Toward an Integrated Theoretical Model of Risk Factors for Post-Deployment PTSD and its Implications for Justice-Involved Veterans

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Abstract

At present, very little knowledge exists about individual differences in susceptibility to posttraumatic stress disorder (PTSD) after combat trauma. Two differing perspectives have emerged. Some researchers maintain that a distinct linear dose-response relationship exists between the severity of combat trauma and the later development of PTSD. Conversely, others have questioned whether differential exposure to combat alone is sufficient to explain differences in the prevalence of post-deployment PTSD. This debate has implications for military veteran offenders who suffer from PTSD. In this paper, I propose a cumulative stress model that posits that it is the particular combination of psychosocial factors and combat exposure that interact to predict the likelihood of developing and maintaining PTSD after deployment. Therefore, PTSD influences post-deployment offending and antisocial behavior through this mechanism. Finally, this paper will discuss implications for criminal justice policy and practice.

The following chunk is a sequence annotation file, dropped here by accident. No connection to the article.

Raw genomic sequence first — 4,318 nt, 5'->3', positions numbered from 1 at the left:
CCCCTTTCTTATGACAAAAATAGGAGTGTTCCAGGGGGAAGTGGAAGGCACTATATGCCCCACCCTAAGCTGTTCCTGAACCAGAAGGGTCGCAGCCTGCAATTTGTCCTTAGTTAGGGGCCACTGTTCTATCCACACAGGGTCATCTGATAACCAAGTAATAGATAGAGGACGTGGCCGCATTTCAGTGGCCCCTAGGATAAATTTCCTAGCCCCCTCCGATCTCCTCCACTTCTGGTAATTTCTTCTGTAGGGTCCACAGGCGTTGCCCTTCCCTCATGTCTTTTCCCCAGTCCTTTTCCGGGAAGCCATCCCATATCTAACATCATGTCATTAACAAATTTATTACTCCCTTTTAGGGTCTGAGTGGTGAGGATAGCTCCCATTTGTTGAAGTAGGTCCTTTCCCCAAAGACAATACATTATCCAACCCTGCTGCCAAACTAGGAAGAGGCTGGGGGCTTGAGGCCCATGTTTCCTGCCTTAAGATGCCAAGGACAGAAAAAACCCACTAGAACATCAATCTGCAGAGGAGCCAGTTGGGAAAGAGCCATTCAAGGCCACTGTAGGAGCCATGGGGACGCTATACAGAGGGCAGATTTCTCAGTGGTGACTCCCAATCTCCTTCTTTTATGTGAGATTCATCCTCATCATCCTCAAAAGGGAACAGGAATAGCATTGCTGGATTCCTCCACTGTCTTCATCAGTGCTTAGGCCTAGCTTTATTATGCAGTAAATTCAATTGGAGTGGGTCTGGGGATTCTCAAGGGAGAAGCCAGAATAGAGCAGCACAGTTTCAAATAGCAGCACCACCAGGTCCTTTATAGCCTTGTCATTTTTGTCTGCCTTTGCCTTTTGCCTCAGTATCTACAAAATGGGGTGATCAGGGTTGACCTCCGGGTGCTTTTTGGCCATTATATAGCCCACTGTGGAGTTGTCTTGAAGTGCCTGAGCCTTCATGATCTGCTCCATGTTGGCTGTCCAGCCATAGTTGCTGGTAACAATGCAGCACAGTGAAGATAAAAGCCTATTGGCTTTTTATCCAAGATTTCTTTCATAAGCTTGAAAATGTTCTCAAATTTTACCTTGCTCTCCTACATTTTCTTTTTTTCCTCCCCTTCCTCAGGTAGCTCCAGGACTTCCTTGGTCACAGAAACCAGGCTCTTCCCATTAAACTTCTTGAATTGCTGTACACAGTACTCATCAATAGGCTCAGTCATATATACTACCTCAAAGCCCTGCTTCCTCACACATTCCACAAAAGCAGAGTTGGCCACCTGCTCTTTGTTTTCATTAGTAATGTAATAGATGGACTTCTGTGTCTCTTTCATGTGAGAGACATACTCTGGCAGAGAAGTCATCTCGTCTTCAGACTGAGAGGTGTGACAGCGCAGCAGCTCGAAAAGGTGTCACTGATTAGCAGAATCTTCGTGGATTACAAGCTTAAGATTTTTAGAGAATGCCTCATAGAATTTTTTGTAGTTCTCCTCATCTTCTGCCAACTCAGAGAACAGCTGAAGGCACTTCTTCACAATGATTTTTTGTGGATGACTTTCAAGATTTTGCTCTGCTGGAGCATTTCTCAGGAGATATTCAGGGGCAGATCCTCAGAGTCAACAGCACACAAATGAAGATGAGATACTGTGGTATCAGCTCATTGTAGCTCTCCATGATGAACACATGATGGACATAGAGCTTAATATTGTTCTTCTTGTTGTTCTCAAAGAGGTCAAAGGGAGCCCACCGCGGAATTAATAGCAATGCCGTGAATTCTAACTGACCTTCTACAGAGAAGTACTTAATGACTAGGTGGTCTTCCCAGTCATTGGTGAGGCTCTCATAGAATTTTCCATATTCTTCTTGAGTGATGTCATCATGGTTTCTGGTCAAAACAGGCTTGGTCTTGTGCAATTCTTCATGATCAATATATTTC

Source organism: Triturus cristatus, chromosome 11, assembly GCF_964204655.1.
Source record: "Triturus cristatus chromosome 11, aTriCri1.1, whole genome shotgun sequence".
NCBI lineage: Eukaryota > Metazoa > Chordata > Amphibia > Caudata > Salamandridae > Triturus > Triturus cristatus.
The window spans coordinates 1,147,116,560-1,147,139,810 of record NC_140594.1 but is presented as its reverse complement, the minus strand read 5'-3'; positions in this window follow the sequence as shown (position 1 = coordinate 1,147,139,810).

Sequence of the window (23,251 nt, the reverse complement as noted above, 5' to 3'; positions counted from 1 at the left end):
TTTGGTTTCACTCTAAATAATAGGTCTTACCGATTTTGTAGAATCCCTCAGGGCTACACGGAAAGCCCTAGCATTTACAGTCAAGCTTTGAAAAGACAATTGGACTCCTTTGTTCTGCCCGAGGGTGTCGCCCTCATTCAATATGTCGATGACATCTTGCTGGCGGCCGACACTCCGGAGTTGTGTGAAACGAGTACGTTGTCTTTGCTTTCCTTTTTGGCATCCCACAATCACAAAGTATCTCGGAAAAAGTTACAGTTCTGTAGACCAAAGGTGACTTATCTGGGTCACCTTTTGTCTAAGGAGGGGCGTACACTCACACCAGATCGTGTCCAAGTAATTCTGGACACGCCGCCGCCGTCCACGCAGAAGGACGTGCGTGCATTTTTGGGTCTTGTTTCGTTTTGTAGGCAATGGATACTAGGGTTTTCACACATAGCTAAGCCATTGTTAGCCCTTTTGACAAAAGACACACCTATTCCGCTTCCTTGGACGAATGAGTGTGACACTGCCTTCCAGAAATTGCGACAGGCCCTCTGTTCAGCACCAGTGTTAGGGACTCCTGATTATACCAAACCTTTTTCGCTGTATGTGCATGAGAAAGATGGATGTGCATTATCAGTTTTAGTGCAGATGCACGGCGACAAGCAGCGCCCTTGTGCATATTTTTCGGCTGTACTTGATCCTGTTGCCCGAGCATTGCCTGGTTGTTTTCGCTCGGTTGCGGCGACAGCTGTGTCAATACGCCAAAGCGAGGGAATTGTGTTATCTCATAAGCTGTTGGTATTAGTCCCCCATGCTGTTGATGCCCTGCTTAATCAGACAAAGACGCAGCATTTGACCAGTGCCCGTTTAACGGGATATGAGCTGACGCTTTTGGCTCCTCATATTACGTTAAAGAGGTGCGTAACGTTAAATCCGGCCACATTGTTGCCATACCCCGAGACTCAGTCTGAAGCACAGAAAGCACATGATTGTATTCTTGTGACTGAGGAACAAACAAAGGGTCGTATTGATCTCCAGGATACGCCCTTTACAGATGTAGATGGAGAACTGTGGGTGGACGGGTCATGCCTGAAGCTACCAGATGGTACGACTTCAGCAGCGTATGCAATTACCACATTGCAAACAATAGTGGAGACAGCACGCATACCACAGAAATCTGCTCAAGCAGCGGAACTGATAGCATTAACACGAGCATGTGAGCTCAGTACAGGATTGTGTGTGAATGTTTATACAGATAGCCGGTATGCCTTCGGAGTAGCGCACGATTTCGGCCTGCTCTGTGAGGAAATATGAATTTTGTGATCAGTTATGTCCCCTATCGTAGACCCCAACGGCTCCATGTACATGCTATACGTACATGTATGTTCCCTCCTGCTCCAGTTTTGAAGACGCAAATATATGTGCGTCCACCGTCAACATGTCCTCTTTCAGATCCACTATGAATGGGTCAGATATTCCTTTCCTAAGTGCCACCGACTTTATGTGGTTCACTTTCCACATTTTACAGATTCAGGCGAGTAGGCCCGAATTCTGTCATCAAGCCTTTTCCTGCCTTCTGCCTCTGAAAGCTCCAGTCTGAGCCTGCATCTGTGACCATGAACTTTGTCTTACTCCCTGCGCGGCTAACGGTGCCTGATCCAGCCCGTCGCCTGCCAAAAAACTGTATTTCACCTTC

Original languageEnglish
Pages (from-to)690-706
Number of pages17
JournalJournal of Human Behavior in the Social Environment
Volume22
Issue number6
DOIs
Publication statusPublished - 02 Aug 2012

Keywords

  • PTSD
  • antisocial behaviour
  • veterans
  • individual differences
  • sensitisation
  • antisocial behavior

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